The term is much abused by both its proponents and its critics. But “balanced” does not describe a navy, or a whole defence force, which has “something of everything”. Rather, it means a force that not only provides the most possible options to government from the resources it makes available, but also effectively spans the full range of tasks on which first national survival and then key national interests depend. What creates that balance could be very contextual, but future sea power will demand a force that includes other dimensions, such as air, land, space and cyber, and not merely a balanced fleet.

Whether national tasks relate to sea denial, sea control or power projection, it is important not to confuse the instruments with their use. The ongoing debate in India portrays two sides of a fallacious argument: that aircraft carriers are for sea control, while submarines are for sea denial. In Australia, the dichotomy can be presented as being between large surface combatants and smaller, potentially autonomous units. Yet a submarine, the classic tool of sea denial, can also contribute to sea control, acting as a barrier against enemy forces and preventing them closing with their intended targets. That control, in turn, can allow power projection as and where needed.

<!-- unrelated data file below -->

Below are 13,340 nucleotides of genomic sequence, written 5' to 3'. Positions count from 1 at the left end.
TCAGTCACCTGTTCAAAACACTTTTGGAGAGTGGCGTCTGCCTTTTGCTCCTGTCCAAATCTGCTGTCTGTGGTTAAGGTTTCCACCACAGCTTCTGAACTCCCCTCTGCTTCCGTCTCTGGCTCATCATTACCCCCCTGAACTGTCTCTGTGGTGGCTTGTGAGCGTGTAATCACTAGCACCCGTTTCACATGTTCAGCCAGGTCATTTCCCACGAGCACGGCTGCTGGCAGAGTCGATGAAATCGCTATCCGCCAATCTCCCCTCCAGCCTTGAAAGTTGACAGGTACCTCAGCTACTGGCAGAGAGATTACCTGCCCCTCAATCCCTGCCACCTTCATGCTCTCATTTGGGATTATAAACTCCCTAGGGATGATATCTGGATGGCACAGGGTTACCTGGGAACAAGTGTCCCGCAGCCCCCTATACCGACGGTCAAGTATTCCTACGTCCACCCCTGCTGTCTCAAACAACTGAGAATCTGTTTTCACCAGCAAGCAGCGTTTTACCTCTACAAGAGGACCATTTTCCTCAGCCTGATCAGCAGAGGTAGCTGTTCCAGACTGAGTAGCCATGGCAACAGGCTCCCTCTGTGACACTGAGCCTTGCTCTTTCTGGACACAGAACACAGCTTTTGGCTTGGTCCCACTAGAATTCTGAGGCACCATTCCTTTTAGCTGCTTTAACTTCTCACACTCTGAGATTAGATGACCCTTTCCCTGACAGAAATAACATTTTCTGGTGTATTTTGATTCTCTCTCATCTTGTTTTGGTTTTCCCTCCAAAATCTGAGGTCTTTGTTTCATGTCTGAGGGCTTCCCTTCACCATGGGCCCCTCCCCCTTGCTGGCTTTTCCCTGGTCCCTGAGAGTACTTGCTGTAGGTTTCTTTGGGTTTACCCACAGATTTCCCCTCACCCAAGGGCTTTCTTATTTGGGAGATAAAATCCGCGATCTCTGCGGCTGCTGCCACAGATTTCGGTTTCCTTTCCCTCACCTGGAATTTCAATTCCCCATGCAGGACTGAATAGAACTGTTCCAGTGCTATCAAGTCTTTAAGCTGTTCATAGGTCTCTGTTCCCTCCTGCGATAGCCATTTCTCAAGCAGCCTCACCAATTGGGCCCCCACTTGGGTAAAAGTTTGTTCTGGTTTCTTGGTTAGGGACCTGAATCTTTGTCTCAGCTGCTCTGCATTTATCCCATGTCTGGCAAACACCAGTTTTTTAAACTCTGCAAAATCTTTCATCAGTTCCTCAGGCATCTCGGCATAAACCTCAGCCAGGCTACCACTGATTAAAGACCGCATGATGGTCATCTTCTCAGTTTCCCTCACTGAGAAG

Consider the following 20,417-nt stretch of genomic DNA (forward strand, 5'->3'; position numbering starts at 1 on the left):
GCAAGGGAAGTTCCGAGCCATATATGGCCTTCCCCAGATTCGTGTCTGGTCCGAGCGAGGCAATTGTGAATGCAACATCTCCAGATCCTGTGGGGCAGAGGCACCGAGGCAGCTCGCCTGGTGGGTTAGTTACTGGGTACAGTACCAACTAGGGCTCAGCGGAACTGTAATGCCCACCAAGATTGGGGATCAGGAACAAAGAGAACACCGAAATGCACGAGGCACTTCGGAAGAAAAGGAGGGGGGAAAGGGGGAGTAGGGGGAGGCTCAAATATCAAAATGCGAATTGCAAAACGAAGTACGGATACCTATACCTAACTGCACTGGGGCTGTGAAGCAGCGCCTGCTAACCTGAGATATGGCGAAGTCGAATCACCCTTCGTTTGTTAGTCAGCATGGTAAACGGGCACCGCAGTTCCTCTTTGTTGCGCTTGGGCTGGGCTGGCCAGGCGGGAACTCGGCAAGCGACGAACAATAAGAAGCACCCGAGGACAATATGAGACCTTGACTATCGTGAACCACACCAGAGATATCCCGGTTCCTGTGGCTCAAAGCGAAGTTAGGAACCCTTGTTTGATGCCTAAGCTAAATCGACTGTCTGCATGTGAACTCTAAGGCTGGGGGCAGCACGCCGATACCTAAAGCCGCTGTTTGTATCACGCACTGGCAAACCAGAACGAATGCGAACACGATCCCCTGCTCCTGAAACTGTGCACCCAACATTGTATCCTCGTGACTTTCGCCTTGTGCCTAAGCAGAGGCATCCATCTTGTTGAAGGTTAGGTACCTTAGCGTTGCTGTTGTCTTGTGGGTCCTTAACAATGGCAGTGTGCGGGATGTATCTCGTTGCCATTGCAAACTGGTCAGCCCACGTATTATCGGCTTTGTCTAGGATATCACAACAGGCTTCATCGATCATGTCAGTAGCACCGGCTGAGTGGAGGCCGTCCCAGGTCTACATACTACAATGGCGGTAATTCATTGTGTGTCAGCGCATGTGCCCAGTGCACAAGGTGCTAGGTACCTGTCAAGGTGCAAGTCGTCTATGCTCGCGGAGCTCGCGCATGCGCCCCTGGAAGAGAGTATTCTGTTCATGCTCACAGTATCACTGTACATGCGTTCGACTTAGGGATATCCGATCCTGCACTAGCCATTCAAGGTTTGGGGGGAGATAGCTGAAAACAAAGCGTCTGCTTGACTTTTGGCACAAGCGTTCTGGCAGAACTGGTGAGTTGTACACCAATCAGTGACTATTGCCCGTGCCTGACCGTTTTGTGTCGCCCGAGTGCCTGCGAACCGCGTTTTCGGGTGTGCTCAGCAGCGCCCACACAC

Furthermore, submarines with land-attack missiles can project power in classical naval terms. At the extreme of power projection (and this is now the case for India), a ballistic missile submarine can serve as a strategic deterrent.

There are, and always have been, legitimate concerns over the form of naval force structures and the allocation of the available funds to particular capabilities. Constantly changing technology only “deepens the mist which hangs over the next war”, as maritime strategist Julian Corbett wrote of the potential of submarines more than a century ago. But debates over such aspects of naval policy need to be mounted only with a full understanding of just what a nation needs to do at sea.

For maritime nations such as Australia and India with many challenges and limited resources, that calls not only for great care in selecting the tools but a constant emphasis on achieving flexibility and utility across a range of contingencies.

This article was co-written with Rear Admiral Sudarshan Y. Shrikhande, a retired Indian Navy officer and currently a member of the adjunct faculty at the Indian Navy’s War College.

This story originally appeared on The Interpreter, published by the Lowy Institute for International Policy.

James Goldrick

James Goldrick served as a rear admiral in the Royal Australian Navy, has published widely on naval issues and now has appointments at UNSW Canberra, the ANU Strategic and Defence Studies Centre and ANCORS (Australian National Centre for Ocean Resources and Security).